Paul Lacey: [00:21:53] Yeah, she'll be fine. I did ban sales of some guns, weapons and ammo back in 2018. that was a bit of a story at the time.
I remember I was following the shooting, I think, That was whether again, it was political or just business interests thinking, we don't want it because, how many, whenever you hear the gun debate, he was like, it's crazy. Cause you can just go and buy a gun in Walmart because Walmart is like an international shop.
we have, we call it Alster in the UK. we also have imagine Godin's appearing, our version of Walmart and it's shocking for us to try and imagine that situation where there was guns everywhere in the, where we buy our tomatoes and avocado and stuff like that, chocolate bars and whatnot.
but yeah, show before I did. Did, make a decision on that. And I didn't know, actually, Shopify you're actually Canadian and know that, but, but it's funny cause all of the, articles that I read about this on American websites, like. Canadian online store provider. And it was what do they know about rules?
Yeah.
Bernhard Gronau: [00:22:54] It's
Paul Lacey: [00:22:55] just
Nathan Wrigley: [00:22:55] really interesting debate though. yeah, bottom line. They can do what they like. It's their platform. And this guy has obviously taken umbrage to it and certain people are going to chime in and support other people back in WordPress.
Paul Lacey: [00:23:08] It gets pretty, aggressive quite quickly on these kinds of situations, even in the comments.
there is the article itself mentions the name of the person that owns the website and. Apparently the name of the person who runs the website is not publicly known thing, but it probably is on Twitter. like when, a celebrity does something naughty and there's like a battle of media, but everyone knows who it is thing.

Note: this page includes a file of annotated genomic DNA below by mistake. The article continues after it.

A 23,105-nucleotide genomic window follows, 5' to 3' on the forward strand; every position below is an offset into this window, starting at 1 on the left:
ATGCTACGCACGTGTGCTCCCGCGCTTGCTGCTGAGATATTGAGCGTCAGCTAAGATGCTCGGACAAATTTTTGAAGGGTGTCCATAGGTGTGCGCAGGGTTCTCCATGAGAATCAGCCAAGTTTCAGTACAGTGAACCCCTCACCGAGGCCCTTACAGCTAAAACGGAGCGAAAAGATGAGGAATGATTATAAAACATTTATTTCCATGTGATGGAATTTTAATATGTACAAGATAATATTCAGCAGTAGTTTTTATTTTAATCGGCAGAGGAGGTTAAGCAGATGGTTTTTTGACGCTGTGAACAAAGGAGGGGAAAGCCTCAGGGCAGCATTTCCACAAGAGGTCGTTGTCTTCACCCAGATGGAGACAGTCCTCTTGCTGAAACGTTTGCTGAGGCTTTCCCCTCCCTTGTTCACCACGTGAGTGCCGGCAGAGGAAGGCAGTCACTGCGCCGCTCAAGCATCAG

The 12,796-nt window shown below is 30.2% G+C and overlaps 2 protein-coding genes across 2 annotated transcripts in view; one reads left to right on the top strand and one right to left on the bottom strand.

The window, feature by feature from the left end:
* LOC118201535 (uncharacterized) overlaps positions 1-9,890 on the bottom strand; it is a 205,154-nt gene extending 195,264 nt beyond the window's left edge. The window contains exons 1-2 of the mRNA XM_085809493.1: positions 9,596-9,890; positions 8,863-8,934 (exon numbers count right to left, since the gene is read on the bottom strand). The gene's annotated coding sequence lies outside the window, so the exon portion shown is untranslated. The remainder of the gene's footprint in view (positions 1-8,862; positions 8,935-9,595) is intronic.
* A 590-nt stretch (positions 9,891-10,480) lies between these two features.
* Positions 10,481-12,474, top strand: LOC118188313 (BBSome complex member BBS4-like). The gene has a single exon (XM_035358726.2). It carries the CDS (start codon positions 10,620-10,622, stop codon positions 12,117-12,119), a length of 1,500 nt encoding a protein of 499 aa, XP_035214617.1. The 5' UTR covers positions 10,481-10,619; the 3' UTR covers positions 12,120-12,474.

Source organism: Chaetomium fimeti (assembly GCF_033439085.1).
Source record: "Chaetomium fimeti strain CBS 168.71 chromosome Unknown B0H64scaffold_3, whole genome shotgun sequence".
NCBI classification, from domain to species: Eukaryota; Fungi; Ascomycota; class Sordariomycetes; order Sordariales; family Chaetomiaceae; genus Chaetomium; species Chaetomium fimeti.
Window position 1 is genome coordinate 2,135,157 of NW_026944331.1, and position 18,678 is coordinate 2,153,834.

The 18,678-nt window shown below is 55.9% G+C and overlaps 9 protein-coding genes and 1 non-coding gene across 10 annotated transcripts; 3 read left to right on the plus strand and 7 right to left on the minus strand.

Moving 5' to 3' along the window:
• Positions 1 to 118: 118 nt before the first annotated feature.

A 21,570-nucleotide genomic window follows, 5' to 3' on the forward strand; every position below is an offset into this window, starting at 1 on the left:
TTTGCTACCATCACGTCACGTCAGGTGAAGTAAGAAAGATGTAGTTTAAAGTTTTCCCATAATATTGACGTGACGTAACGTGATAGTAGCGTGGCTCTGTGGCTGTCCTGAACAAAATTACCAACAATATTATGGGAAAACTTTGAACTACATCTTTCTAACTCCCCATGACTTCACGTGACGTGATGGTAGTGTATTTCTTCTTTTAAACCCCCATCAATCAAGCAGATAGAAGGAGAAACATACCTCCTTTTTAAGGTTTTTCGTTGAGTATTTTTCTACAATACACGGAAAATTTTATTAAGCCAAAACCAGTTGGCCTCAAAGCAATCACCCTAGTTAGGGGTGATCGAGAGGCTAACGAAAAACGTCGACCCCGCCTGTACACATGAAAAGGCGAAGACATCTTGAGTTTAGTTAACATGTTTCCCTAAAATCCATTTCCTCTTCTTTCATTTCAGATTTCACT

So the article itself mentions the name of this person and then send the comments, it's the article itself is fake news and doxing. adopting for people who don't know, I think is, where you name someone and that person can possibly get some bad blow back as a result of being publicly named for instance, but yeah, so it, it seems that it's just one of those subjects that cannot be articulated in a conversation with the words that humans are able to use.
Nathan Wrigley: [00:24:02] Who would have thought that there was politically sensitive material inside of the WordPress ecosystem? Oh, there really is
Paul Lacey: [00:24:11] just wordpress.com.
Cloud count was big tech. Is that the recount? It was big tech like Facebook and Twitter.
Nathan Wrigley: [00:24:18] Oh, you don't in my head.
Paul Lacey: [00:24:21] No,
Bernhard Gronau: [00:24:21] I wouldn't see it that way either, because you can go away and build the site yourself on any hosting. So it's not like locked in like a Twitter or Facebook because you can go off Facebook if you want to.